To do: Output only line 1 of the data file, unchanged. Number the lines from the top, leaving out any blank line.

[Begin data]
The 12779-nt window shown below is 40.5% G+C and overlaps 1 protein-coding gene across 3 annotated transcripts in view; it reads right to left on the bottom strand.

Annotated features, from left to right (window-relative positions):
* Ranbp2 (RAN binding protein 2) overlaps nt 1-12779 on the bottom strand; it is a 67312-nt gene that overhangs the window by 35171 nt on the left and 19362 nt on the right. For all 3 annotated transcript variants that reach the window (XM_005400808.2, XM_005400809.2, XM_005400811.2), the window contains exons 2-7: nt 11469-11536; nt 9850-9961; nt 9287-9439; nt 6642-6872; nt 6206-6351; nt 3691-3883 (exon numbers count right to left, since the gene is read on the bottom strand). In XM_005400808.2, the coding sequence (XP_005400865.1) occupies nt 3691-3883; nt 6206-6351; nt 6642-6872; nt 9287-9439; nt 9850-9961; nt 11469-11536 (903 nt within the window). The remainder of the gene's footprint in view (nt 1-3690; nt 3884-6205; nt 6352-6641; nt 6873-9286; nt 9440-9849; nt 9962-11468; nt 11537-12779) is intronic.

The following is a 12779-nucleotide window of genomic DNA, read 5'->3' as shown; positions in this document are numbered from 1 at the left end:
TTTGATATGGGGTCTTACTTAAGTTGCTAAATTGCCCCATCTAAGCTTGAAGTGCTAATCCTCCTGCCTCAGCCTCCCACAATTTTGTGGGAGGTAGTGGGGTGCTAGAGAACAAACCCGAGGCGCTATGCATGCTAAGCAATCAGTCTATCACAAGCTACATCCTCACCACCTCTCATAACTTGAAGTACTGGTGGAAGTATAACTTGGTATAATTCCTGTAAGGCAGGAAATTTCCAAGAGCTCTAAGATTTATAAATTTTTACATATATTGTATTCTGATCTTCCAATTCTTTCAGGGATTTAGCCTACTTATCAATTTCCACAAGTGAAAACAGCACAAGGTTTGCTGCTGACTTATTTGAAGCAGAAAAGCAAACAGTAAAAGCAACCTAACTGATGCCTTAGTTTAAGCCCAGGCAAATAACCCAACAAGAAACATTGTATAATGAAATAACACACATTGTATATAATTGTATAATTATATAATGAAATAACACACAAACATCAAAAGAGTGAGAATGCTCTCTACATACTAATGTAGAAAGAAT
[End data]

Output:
The 12779-nt window shown below is 40.5% G+C and overlaps 1 protein-coding gene across 3 annotated transcripts in view; it reads right to left on the bottom strand.